Underwater landslip on the downward slope of the continental shelf off Byron Bay. New research shows a large number of such slips, many of which have occurred in the last 25,000 years. These were within the period of Aboriginal occupation of New England, a time of great changes in sea levels.
Interesting article in The Conversation (11 December 2017) by Samantha Clarke, Hannah Power, Kaya Wilson and Tom Hubble, Scars left by Australia’s undersea landslides reveal future tsunami potential on evidence for sometimes large underwater landslides on the downward slope where the continental shelf falls away to deeper water. This diagram from the article illustrates the process.
The focus in the article is on tsunami risk from future landslips. However, I was interested both in the undersea pictures and the reference to frequency over the last 25,000 year for this was a period of substantial sea level change.
Pattern of Sea Level Change
Without bogging down in dates, the last ice age began about 110,000 years ago. Sea levels fluctuated, falling during glacial periods, rising during warmer interglacial periods. Around 40,000 years ago, sea levels were perhaps 50 metres below present levels. From around 36,000 years ago, the climate became cooler and drier. Then from around 25,000 years ago the climate deteriorated very significantly with spreading ice sheets globally. This climatic regime peaked during what is called the Last Glacial Maximum (LGM), 21,000 to 15,000 years ago.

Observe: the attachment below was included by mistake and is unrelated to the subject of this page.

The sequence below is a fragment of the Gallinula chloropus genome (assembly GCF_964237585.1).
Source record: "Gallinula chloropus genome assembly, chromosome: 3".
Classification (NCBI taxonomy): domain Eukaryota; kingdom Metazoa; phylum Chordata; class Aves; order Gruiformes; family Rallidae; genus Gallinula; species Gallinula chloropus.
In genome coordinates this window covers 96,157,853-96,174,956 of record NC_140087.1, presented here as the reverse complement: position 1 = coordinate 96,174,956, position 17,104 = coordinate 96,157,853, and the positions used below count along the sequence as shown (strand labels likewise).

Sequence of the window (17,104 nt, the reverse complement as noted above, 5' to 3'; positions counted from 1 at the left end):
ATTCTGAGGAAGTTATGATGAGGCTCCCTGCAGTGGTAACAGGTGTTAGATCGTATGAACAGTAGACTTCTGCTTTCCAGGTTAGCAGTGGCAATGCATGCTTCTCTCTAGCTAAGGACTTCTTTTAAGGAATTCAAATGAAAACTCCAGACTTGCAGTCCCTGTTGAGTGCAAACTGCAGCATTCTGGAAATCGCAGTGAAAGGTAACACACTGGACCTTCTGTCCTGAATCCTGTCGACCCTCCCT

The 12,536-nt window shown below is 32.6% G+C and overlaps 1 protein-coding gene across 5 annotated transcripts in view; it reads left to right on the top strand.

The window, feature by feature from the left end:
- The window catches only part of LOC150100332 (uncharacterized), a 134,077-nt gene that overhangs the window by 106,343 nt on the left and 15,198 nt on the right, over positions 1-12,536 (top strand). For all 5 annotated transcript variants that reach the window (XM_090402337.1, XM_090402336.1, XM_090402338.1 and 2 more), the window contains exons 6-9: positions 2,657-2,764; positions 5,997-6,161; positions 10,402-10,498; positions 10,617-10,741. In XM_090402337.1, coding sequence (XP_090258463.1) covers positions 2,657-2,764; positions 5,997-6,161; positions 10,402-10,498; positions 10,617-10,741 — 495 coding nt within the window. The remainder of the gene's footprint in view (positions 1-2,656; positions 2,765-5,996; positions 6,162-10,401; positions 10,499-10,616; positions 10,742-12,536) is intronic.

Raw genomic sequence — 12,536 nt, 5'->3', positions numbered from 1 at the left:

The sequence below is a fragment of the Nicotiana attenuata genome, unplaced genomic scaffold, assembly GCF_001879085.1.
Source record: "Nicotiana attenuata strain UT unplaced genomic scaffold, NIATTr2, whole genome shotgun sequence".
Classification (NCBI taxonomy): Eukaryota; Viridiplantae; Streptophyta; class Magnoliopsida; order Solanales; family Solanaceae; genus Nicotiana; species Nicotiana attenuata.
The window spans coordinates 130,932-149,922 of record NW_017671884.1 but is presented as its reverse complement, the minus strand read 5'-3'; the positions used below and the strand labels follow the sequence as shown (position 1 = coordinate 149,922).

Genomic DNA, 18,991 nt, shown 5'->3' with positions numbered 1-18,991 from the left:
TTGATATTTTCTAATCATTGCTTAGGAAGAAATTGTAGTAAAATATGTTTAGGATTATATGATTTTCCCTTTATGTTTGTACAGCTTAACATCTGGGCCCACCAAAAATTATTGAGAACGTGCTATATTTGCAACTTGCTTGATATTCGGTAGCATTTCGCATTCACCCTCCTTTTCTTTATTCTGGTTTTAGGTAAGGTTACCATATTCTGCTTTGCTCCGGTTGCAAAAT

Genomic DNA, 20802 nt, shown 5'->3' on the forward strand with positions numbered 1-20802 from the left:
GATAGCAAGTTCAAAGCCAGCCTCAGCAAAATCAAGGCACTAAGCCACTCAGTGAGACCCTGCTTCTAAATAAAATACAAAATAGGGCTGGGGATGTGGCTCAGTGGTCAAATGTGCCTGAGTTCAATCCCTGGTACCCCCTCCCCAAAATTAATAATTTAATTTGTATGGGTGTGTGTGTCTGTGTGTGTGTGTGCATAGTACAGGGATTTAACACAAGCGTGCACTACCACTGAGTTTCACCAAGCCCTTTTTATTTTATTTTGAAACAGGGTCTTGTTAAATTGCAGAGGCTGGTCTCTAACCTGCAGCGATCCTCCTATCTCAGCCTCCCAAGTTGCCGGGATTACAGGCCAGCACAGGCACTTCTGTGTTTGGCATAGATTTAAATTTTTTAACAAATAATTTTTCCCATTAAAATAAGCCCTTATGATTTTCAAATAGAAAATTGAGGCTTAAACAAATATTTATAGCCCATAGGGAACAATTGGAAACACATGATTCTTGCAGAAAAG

As more water turned to ice, sea levels fell significantly, bottoming around 18,000 years ago at perhaps 120-130 metres below present levels. At this height, parts of the continental shelf slope break line could have been 20-30 metres above water.
The LGM began to ease around 15,000 years ago. The North American ice sheets melted. Around 12,000 years ago, the Antarctic ice sheets began to shrink. The Holocene with its higher rainfall and warmer temperatures had begun. The seas rose and rose again, reaching present levels around 6,000 years ago, a total sea level rise of 120-130 metres over 9,000 years. .
The erosive effects as the sea rose onto and then submerged the continental shelf must have been very considerable. I wondered what the connection might be between the number of identified slips and this sea level rise. Whether triggered by earth movements or erosion, the bigger slips could have had significant localised impacts.
The Clarke et al article provides another little building block. In checking the latest material, I also found a 2010 paper that I had not seen before: Alan Jordan, Peter Davies, Tim Ingleton, Edwina Foulsham, Joe Neilson and Tim Pritchard, Seabed habitat mapping of the continental shelf of NSW, Department of Environment, Climate Change and Water NSW, Sydney 2010. This focuses on the current seabed habitat along the NSW, but it contains some of the best local descriptions that I have seen of the shape of the continental shelf.
I have not had time to absorb this properly. I am referencing it here as a record for later study.